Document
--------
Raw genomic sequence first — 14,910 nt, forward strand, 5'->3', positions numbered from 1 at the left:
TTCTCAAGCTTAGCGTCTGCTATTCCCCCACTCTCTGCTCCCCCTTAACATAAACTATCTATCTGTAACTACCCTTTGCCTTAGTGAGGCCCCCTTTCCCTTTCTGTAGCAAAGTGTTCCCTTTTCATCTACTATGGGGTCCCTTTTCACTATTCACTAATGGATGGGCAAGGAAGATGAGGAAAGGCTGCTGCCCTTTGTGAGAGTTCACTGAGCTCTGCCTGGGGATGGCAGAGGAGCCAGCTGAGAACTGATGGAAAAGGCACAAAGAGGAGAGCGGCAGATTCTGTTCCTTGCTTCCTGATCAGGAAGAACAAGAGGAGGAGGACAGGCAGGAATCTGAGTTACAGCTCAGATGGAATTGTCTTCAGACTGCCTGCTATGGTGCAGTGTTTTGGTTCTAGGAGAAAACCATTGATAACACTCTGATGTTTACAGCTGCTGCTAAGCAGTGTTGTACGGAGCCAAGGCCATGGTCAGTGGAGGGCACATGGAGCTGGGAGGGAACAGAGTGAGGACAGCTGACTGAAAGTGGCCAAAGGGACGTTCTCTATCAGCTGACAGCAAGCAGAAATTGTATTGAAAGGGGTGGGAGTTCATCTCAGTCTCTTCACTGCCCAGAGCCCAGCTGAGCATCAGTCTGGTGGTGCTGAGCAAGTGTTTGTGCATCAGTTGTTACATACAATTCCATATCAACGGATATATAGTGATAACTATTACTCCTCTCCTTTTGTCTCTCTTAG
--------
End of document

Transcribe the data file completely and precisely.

Raw genomic sequence first — 14,910 nt, forward strand, 5'->3', positions numbered from 1 at the left:
TTCTCAAGCTTAGCGTCTGCTATTCCCCCACTCTCTGCTCCCCCTTAACATAAACTATCTATCTGTAACTACCCTTTGCCTTAGTGAGGCCCCCTTTCCCTTTCTGTAGCAAAGTGTTCCCTTTTCATCTACTATGGGGTCCCTTTTCACTATTCACTAATGGATGGGCAAGGAAGATGAGGAAAGGCTGCTGCCCTTTGTGAGAGTTCACTGAGCTCTGCCTGGGGATGGCAGAGGAGCCAGCTGAGAACTGATGGAAAAGGCACAAAGAGGAGAGCGGCAGATTCTGTTCCTTGCTTCCTGATCAGGAAGAACAAGAGGAGGAGGACAGGCAGGAATCTGAGTTACAGCTCAGATGGAATTGTCTTCAGACTGCCTGCTATGGTGCAGTGTTTTGGTTCTAGGAGAAAACCATTGATAACACTCTGATGTTTACAGCTGCTGCTAAGCAGTGTTGTACGGAGCCAAGGCCATGGTCAGTGGAGGGCACATGGAGCTGGGAGGGAACAGAGTGAGGACAGCTGACTGAAAGTGGCCAAAGGGACGTTCTCTATCAGCTGACAGCAAGCAGAAATTGTATTGAAAGGGGTGGGAGTTCATCTCAGTCTCTTCACTGCCCAGAGCCCAGCTGAGCATCAGTCTGGTGGTGCTGAGCAAGTGTTTGTGCATCAGTTGTTACATACAATTCCATATCAACGGATATATAGTGATAACTATTACTCCTCTCCTTTTGTCTCTCTTAG